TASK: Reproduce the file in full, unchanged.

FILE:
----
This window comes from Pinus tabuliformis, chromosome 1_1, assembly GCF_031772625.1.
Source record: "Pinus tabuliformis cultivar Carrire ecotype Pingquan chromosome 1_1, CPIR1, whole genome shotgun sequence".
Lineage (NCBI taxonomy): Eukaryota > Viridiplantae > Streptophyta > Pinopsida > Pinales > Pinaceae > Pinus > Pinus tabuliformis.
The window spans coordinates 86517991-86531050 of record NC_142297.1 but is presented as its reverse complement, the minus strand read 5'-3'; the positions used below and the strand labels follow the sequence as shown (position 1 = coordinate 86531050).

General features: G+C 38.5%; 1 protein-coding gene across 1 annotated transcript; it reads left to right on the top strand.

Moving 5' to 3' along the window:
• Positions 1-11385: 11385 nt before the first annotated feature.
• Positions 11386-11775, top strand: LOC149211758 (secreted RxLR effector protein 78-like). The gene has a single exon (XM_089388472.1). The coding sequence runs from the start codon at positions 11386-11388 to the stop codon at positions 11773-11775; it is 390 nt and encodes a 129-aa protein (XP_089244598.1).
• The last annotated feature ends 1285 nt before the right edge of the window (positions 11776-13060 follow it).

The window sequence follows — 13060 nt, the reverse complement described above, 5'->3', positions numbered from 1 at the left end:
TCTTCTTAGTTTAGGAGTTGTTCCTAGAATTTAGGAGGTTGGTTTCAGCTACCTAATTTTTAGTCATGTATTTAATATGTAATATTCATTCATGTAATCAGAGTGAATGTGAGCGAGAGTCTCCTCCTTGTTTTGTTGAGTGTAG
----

This window comes from Pinus tabuliformis, chromosome 1_1, assembly GCF_031772625.1.
Source record: "Pinus tabuliformis cultivar Carrire ecotype Pingquan chromosome 1_1, CPIR1, whole genome shotgun sequence".
Lineage (NCBI taxonomy): Eukaryota > Viridiplantae > Streptophyta > Pinopsida > Pinales > Pinaceae > Pinus > Pinus tabuliformis.
The window spans coordinates 86517991-86531050 of record NC_142297.1 but is presented as its reverse complement, the minus strand read 5'-3'; the positions used below and the strand labels follow the sequence as shown (position 1 = coordinate 86531050).

General features: G+C 38.5%; 1 protein-coding gene across 1 annotated transcript; it reads left to right on the top strand.

Moving 5' to 3' along the window:
• Positions 1-11385: 11385 nt before the first annotated feature.
• Positions 11386-11775, top strand: LOC149211758 (secreted RxLR effector protein 78-like). The gene has a single exon (XM_089388472.1). The coding sequence runs from the start codon at positions 11386-11388 to the stop codon at positions 11773-11775; it is 390 nt and encodes a 129-aa protein (XP_089244598.1).
• The last annotated feature ends 1285 nt before the right edge of the window (positions 11776-13060 follow it).

The window sequence follows — 13060 nt, the reverse complement described above, 5'->3', positions numbered from 1 at the left end:
TCTTCTTAGTTTAGGAGTTGTTCCTAGAATTTAGGAGGTTGGTTTCAGCTACCTAATTTTTAGTCATGTATTTAATATGTAATATTCATTCATGTAATCAGAGTGAATGTGAGCGAGAGTCTCCTCCTTGTTTTGTTGAGTGTAG